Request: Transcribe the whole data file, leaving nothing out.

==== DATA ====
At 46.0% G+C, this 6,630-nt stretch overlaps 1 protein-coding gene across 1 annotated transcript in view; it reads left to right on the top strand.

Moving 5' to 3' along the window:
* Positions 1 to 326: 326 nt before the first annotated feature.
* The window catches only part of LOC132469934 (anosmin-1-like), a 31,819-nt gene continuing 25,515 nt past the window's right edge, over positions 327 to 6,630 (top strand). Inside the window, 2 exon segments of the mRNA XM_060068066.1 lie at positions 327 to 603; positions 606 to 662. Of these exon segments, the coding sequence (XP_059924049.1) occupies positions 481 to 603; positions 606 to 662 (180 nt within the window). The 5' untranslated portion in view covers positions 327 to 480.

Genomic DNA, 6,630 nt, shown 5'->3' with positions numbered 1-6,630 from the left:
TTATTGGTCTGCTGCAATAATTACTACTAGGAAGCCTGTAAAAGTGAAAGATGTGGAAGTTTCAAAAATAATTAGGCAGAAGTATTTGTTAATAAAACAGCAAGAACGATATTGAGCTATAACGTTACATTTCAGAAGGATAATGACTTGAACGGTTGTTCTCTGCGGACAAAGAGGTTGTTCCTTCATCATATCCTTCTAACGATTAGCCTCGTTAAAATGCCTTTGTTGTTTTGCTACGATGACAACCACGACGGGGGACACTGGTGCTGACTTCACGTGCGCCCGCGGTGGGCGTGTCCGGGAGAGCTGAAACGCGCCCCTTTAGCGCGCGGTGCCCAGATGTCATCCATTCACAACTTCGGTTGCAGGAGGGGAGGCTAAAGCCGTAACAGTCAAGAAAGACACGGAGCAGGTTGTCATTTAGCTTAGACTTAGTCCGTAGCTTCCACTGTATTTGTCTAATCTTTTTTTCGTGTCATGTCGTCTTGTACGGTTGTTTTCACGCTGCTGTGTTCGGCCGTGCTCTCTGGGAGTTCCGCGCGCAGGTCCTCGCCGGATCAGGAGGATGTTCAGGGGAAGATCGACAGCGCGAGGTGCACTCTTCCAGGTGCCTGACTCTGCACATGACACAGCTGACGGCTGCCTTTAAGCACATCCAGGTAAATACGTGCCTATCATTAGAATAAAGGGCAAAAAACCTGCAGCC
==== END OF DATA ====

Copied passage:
At 46.0% G+C, this 6,630-nt stretch overlaps 1 protein-coding gene across 1 annotated transcript in view; it reads left to right on the top strand.

Moving 5' to 3' along the window:
* Positions 1 to 326: 326 nt before the first annotated feature.
* The window catches only part of LOC132469934 (anosmin-1-like), a 31,819-nt gene continuing 25,515 nt past the window's right edge, over positions 327 to 6,630 (top strand). Inside the window, 2 exon segments of the mRNA XM_060068066.1 lie at positions 327 to 603; positions 606 to 662. Of these exon segments, the coding sequence (XP_059924049.1) occupies positions 481 to 603; positions 606 to 662 (180 nt within the window). The 5' untranslated portion in view covers positions 327 to 480.

Genomic DNA, 6,630 nt, shown 5'->3' with positions numbered 1-6,630 from the left:
TTATTGGTCTGCTGCAATAATTACTACTAGGAAGCCTGTAAAAGTGAAAGATGTGGAAGTTTCAAAAATAATTAGGCAGAAGTATTTGTTAATAAAACAGCAAGAACGATATTGAGCTATAACGTTACATTTCAGAAGGATAATGACTTGAACGGTTGTTCTCTGCGGACAAAGAGGTTGTTCCTTCATCATATCCTTCTAACGATTAGCCTCGTTAAAATGCCTTTGTTGTTTTGCTACGATGACAACCACGACGGGGGACACTGGTGCTGACTTCACGTGCGCCCGCGGTGGGCGTGTCCGGGAGAGCTGAAACGCGCCCCTTTAGCGCGCGGTGCCCAGATGTCATCCATTCACAACTTCGGTTGCAGGAGGGGAGGCTAAAGCCGTAACAGTCAAGAAAGACACGGAGCAGGTTGTCATTTAGCTTAGACTTAGTCCGTAGCTTCCACTGTATTTGTCTAATCTTTTTTTCGTGTCATGTCGTCTTGTACGGTTGTTTTCACGCTGCTGTGTTCGGCCGTGCTCTCTGGGAGTTCCGCGCGCAGGTCCTCGCCGGATCAGGAGGATGTTCAGGGGAAGATCGACAGCGCGAGGTGCACTCTTCCAGGTGCCTGACTCTGCACATGACACAGCTGACGGCTGCCTTTAAGCACATCCAGGTAAATACGTGCCTATCATTAGAATAAAGGGCAAAAAACCTGCAGCC